Below is a master list of my published stories. If you’d like to learn more about how the story came to be and the process behind the writing, just click on the title of your choice.
In a world where tattoos come to life, aspiring tattooist Aiva and her diver sister Yunka are living through the aftermath of a typhoon that smashed their village to smithereens and swept away many lives–including that of their mother. One day, the girls find a valuable sea rock containing the ink used in making magical tattoos and Yunka comes up with a dangerous idea for cheering up their father, one that Aiva is guilted into going along with.
Manila, 2136. Migs is a government programmer at a dead-end QA job. When his partner Roland, a successful sculptor and university professor, gets a grant to study psychic alien life forms called the Rimefolk on Pluto, Migs is forced to deal not only with the impending separation, but with his own life’s lack of direction. Interspersed with expedition logs of the first Earth team on Pluto, who studied the Rimefolk but never quite revealed all their findings on the creatures.
How the Jungle Got Its Spirit Guardian
In the village of Tozk, everyone has a set role: the men hunt and the women cook. But Daza, the village healer’s son, is a hopeless hunter–even after years of training under Tozk’s best hunter Idra, and his daughter, the ruthless and musical Tenu. Daza has a gift with food, however, and the lengths he and Tenu will go to hide that gift will shake both Tozk and the surrounding jungle to their very cores.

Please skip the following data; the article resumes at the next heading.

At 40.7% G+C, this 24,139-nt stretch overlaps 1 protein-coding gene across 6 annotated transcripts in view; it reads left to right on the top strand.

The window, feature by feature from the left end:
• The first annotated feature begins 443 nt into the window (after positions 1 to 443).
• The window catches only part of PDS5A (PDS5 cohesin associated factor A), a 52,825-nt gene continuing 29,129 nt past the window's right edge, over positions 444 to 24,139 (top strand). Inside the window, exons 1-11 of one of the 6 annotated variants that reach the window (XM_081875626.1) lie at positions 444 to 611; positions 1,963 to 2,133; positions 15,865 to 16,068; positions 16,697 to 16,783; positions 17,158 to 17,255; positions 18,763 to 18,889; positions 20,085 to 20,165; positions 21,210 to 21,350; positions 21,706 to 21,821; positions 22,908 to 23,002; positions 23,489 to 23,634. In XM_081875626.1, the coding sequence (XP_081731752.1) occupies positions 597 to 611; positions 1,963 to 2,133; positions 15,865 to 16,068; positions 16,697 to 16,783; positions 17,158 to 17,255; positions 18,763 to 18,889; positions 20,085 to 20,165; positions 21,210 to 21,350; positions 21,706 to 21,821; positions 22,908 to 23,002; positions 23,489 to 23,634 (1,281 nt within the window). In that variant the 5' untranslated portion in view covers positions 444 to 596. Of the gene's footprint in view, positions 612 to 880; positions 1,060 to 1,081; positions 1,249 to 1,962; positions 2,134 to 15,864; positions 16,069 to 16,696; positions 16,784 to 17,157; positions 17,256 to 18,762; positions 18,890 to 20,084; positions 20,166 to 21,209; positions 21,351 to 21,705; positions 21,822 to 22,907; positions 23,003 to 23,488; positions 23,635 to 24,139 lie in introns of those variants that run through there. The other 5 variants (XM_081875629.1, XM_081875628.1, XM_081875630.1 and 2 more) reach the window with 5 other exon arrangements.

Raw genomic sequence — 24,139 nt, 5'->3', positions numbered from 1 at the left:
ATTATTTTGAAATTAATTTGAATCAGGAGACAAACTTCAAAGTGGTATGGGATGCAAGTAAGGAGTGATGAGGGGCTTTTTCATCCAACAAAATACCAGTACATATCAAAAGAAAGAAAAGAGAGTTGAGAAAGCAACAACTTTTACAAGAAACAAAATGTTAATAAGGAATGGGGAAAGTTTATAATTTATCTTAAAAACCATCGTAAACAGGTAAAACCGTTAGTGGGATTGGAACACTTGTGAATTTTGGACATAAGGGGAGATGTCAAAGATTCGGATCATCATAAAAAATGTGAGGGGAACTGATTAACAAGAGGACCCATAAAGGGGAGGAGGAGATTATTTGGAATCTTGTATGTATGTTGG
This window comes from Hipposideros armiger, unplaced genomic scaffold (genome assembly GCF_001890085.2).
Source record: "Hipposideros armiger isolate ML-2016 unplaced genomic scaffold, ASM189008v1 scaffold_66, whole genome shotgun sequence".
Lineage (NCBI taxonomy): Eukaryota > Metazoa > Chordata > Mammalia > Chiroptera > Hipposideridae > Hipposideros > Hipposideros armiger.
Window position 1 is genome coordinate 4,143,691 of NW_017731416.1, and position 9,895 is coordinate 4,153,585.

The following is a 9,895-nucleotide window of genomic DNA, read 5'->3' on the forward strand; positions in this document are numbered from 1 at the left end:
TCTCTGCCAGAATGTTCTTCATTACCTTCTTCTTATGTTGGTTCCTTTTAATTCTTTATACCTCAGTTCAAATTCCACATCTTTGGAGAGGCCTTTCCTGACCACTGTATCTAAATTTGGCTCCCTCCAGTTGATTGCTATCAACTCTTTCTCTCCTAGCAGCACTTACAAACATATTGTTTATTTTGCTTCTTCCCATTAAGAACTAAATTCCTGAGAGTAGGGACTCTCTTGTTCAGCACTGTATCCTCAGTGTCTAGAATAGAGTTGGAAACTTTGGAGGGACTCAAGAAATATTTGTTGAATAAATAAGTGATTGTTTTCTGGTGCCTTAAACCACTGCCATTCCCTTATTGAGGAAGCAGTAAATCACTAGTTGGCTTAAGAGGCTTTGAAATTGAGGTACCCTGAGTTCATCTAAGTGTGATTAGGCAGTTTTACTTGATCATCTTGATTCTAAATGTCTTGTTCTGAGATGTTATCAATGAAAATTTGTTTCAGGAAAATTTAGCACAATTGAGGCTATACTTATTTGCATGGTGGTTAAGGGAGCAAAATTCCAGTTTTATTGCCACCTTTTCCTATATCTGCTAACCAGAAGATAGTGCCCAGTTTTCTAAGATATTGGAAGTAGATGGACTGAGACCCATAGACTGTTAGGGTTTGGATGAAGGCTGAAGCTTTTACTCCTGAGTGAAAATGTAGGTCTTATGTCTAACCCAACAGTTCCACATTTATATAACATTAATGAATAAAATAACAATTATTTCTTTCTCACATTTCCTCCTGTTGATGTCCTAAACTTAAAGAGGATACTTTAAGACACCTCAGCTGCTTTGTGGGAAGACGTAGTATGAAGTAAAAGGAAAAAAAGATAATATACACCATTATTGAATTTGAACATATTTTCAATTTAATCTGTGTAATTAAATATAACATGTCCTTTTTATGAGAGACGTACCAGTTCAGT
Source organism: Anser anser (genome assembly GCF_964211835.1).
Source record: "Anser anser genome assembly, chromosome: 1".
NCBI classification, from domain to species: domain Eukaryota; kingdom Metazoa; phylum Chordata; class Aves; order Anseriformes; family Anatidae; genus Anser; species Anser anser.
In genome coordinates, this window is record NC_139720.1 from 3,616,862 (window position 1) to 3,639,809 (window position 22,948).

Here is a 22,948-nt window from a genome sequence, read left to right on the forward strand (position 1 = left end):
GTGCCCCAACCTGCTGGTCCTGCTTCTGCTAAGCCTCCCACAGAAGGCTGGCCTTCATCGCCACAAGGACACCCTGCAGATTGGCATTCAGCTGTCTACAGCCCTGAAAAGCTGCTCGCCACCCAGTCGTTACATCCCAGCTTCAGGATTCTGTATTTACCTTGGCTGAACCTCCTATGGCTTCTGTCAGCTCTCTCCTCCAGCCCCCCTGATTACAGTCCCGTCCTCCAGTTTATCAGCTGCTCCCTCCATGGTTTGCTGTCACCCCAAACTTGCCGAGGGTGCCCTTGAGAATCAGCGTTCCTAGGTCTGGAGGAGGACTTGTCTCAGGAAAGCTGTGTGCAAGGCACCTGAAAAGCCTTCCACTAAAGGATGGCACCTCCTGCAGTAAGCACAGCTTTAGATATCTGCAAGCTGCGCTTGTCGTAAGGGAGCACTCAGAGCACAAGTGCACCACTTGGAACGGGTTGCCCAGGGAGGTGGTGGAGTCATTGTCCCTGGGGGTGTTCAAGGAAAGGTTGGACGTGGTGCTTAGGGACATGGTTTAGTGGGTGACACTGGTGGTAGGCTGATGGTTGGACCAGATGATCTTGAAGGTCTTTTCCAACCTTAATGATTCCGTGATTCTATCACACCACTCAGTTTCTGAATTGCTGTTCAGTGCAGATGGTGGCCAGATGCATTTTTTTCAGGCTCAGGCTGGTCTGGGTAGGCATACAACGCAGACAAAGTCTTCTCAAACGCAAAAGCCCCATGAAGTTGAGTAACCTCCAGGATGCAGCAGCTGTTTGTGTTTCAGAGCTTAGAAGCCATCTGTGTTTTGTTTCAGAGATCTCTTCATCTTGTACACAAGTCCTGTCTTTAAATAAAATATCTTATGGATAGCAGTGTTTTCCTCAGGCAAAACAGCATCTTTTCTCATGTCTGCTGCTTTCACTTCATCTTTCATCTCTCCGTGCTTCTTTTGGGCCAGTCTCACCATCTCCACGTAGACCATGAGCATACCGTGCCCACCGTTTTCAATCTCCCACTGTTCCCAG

Ink: A Love Story/An Author Takes a Wife
Two authors enter a mangkukulam’s shop and come out with magic ink. They both write their perfect lovers into existence: easy on the eyes, intelligent, and well-versed in all the things that please their creators. But even constructs that well-written will begin to question what more there is to their existence.
In the Shadow of the Typhoon, Humans and Mahiwaga Cooperate for Survival
Two months after Typhoon Yolanda (international name: Haiyan), journalist Rosa Herrera is invited by the diwata Maria Cacao on a magical relief operation spanning Central Visayas to witness how life goes on (with a little magical help) after the storm.
First Play For and By Tikbalang Triggers Uproar on Opening Night
Journalist Ma. Rosario P. Herrera chronicles from conception to opening night the controversial attempts of an ambitious theater director to bring to life on stage a play adapted from the Tikbalang epic Noladi, whose troubled production is populated by various creatures of Philippine mythology after most of its human cast and crew left in protest.
In 19th century Philippines, a kapre is stunned when Maria, a young woman from the nearby town, forces her way into his tree and declares herself his housekeeper. As the months roll by and they fall in love over reading lessons and mundane chores, the kapre doesn’t know if he can keep his secrets from her. But Maria has a few of her own up her sleeve, and their secrets combined may either save or destroy them.